Ohio State stabbing prompts conversation about safety on CSUN campus
There were nine victims this morning on the campus of Ohio State University after a man purposefully struck pedestrians with a vehicle.
The suspect then proceeded to get out and stab them, according to CBS News.
This prompted a campus-wide lock down and an active shooter alert. The suspect, believed to be around 20-years-old, was later shot and killed by an Ohio State University safety officer, according to CBS News.
With incidents of violence on college campuses occurring with increasing frequency, CSUN students vary on their opinions about how good a job the campus is doing with making people feel safe.
While the administration did release their “Active Shooter Preparedness” campaign earlier this year, some still aren’t convinced.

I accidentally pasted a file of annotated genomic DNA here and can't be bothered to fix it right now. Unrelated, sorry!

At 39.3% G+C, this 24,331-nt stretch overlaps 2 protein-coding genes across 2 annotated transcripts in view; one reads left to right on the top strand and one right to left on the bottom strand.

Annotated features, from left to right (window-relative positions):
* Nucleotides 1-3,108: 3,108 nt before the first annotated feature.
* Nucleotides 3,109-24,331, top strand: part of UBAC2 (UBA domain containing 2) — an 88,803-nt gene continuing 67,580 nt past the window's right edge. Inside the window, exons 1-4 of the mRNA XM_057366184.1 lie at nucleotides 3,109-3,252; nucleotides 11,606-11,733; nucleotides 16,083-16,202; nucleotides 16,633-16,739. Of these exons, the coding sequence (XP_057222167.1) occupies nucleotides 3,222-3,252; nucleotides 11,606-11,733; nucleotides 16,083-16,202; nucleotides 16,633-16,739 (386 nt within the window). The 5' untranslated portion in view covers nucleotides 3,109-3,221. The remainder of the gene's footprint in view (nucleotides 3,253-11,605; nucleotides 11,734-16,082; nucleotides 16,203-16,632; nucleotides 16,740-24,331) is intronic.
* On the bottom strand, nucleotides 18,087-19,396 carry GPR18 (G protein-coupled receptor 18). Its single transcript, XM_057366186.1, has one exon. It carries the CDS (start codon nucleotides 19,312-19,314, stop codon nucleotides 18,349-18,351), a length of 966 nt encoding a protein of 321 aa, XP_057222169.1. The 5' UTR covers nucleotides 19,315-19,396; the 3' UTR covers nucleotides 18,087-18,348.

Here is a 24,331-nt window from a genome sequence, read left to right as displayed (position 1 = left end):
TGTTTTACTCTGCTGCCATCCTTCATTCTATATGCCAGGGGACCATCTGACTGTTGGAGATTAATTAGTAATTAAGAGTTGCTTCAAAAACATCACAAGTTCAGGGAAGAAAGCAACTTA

Anne Xamountry, an 18-year-old computer science major, said she worries about the logistical set up of some classrooms, for example, those that don’t have locks on the doors.
“In case something happens, like a mass shooting, and doors are unlocked, that’s where I would feel scared and unsafe for others. I think, like, ‘What would we do?’, ” Xamountry said.
Meghan Johnson, a 21-year-old speech pathology major, said a heavier police presence would go a long way to calming students’ fears about campus safety.
“I think we don’t do enough here, in this building, there is a homeless person who sleeps inside every day (Jerome Richfield). It gets dark early and as a woman, you already have to be careful,” Johnson said.
Johnson also said more law enforcement would be beneficial to the campus community.
“You have to be aware and ready for anything. More law enforcement and night patrol is needed. Me waiting 15 minutes outside of my class for someone to get to me isn’t helpful,” Johnson said.
While marketing major, Rene Reyes, 25, acknowledges that campus safety isn’t on his mind until after act of violence occurs elsewhere, focusing rather primarily on his classes, he does think a refresher course on safety wouldn’t hurt.
“I think they can talk about it more frequently in classes, like once a month, on procedures and things we can do to stay safe on campus,” Reyes said.